Civics Builds Meaningful School to Family/Community Connections


  • In civics centric classrooms and schools, parents become easily and actively engaged in the learning process as students are encouraged to engage with their parents each fall on the various initiatives, ballot measures, and elections.
  • With an annual autumn focus on elections, current issues, and electoral races, Civics for All will help cultivate citizens with a life long passion for learning, civic engagement, and, hopefully, public service.
    • Each election cycle offers individual teachers and schools to invite parents and community members to the schoolhouse to participate in innumerable ways in the democratic process, including:
      • Organizing and running elections and actual balloting with age -appropriate voting materials and ballots providing by our $250,000 King County Elections Grant
      • Invitations to guest speakers, including local reps., senators, council-members, etc.
      • Organizing Petition Drives of support for various initiatives and candidates, etc.
      • Poster and pamphlet projects
        • Integrating parents into the school fabric gives them opportunities to:
          • share knowledge about democratic processes and opinions on issues
          • learn about democratic processes and traditions
  •  Good civics centric classrooms and schools challenge our young citizen-scholars to develop their critical thinking skills and to develop their own vision of the role that they and their government should take in confronting the opportunities and problems of their local, national, and international communities.
    • Literacy and math alone won’t solve our problems:
      • The American Enterprise Institute recently announced that civic literacy is just as critical to success as mathematics and literacy, according to the findings of a massive ten paper research effort on civics education published in November 2012 by the Harvard Press.
  •  Great civics schools extend that challenge of engagement to the family and the community with our student/scholars as the honorary liasons between the schoolhouse and their families.
  •  Students and parents learn together via a multiplicity of assignment options, including:  parent and relative interviews, voter registration activities, media literacy assignments (e.g. comparing political biases on Fox News’ and MSNBC’s coverage of events/candidates), guest speaker “Parent Days” before elections, etc.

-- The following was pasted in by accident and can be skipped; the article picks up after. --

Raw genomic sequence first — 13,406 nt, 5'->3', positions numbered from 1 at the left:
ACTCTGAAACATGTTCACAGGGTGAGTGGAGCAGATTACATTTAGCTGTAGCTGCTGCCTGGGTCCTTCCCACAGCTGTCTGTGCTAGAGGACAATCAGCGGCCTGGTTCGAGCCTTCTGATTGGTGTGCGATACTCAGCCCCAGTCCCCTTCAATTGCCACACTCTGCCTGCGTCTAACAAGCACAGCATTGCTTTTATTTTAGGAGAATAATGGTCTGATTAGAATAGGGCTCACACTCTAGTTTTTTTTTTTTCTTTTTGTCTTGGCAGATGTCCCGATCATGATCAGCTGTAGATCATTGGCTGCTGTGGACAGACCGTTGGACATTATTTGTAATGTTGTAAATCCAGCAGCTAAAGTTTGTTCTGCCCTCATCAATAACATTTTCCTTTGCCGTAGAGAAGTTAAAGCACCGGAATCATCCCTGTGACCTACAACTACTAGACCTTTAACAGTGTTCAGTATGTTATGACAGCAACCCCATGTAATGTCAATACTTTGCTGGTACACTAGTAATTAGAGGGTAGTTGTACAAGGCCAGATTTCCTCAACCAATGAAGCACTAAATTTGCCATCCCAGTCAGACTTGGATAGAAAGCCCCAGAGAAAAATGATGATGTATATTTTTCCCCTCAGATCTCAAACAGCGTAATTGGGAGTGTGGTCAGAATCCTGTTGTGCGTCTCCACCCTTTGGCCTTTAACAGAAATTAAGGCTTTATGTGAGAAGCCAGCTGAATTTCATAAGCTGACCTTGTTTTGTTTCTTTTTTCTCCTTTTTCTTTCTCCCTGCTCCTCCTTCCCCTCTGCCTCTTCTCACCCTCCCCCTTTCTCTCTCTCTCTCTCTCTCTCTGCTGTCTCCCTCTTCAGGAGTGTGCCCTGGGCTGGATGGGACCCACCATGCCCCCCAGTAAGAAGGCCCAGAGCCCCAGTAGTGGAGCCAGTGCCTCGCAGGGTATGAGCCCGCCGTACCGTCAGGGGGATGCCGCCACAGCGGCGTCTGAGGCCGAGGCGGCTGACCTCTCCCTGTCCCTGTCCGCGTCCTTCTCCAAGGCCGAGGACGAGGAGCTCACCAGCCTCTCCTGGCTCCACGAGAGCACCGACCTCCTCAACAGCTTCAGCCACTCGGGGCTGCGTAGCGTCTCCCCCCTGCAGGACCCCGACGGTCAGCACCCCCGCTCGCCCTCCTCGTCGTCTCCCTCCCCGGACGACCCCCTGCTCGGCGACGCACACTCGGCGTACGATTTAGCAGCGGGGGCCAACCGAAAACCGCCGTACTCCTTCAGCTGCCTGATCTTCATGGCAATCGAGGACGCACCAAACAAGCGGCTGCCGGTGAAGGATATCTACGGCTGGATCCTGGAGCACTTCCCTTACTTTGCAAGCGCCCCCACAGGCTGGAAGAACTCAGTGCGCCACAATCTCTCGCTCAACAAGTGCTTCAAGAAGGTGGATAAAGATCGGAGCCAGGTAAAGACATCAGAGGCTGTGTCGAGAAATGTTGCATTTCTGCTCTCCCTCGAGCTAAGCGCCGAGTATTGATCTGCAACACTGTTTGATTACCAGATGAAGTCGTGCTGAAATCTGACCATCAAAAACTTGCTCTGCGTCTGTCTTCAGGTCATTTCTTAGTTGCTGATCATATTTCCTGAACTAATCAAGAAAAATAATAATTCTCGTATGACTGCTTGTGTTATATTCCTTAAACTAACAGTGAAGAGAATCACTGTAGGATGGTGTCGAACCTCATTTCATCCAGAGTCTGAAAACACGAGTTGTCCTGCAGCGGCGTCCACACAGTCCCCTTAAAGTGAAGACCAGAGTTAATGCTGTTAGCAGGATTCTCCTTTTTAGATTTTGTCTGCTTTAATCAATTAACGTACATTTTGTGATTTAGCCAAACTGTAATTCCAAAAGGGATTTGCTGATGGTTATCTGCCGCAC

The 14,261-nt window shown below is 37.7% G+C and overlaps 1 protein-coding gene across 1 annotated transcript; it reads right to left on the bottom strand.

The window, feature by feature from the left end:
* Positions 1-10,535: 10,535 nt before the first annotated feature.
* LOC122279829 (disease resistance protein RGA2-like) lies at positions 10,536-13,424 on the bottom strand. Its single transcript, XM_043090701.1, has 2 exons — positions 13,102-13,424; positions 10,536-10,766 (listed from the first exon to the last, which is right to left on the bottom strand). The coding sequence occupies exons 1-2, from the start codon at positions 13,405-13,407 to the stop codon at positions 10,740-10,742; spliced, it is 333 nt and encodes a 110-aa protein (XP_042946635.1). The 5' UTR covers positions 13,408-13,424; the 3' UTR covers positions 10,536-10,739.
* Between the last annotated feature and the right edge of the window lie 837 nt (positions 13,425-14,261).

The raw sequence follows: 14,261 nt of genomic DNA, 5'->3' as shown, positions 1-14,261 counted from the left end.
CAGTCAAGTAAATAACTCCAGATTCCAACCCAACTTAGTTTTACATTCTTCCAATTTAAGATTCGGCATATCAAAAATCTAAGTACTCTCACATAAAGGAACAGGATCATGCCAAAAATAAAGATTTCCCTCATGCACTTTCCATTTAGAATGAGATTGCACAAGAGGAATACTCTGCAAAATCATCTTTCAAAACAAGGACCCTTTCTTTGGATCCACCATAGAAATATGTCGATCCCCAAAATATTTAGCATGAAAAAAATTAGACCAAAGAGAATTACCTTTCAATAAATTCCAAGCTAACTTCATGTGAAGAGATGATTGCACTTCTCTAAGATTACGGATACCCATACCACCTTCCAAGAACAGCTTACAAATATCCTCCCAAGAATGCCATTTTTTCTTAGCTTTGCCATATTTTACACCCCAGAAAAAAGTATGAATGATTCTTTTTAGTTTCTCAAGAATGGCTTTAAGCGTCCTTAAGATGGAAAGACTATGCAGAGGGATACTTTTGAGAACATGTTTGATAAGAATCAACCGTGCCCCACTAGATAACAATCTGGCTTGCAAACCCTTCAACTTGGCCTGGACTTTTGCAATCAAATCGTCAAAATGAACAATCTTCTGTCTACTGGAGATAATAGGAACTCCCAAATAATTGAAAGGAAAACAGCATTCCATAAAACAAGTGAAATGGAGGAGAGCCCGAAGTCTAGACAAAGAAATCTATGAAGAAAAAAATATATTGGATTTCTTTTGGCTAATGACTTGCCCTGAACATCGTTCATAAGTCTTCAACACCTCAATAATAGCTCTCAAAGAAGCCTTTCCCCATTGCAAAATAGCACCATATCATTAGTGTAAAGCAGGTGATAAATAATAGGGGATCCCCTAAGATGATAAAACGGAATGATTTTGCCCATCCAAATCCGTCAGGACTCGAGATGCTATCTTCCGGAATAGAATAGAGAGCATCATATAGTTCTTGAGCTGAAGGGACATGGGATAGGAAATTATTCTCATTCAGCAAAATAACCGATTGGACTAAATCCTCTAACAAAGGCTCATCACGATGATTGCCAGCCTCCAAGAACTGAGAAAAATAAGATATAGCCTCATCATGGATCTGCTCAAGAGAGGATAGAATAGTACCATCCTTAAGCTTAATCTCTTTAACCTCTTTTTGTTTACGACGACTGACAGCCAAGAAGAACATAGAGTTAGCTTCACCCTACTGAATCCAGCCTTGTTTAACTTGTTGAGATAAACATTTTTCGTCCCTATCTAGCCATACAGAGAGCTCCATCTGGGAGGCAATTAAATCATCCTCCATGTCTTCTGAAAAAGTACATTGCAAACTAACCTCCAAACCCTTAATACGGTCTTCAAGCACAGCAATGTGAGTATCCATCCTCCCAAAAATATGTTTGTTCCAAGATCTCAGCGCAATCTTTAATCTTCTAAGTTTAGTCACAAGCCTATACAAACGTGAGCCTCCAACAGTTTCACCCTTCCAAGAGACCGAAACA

•  Education is a community endeavor and it works best when students, teachers, and parents all learn together!!!

Civics brings communities together

  • Civics for All will transform K-12 schools into “civic cultures,” where academic achievement and civic activism soar in tandem.
  • Civics for All promotes wrapping anti-bullying initiatives and curricula into a civics framework.
  • Well-crafted, politically non-partisan civics lessons build bridges of truth, honesty, and tolerance between races, ethnicities, classes, and political viewpoints. And, civic debates and discussions bring families together in the great American democratic tradition of dialogue and debate.
  • Civics/Service Learning instruction increases civic engagement: students are more likely to contribute actively to their communities and vote 15 years later.
  • Civics for All makes students and classrooms come alive — and teachers thrive — with civics-based lessons. As the teaching profession is revitalized, openness and collective productivity will transform our school cultures.
  • Public relations – big civics push would be good PR for the District.
  • lassroom connections that emphasize media literacy (video, digital, etc.) increase K-12 student interest and pedagogical efficacy.
  • Civic life, politics, and social media are now inextricably intertwined for teens, according to the Pew Research Center. Isn’t it time our curricula reflected this reality and taught all students to master these connections?

Civics links the classroom to the living room!  Civics lessons naturally connect students’ learning with parents and families!

  • Civics for All makes school relevant by leveraging connections between required course content and civics, politics, current events and media literacy. Media literacy offers easy opportunities for youth and parents to critically watch TV news programming together, read the paper together, and simply discuss issues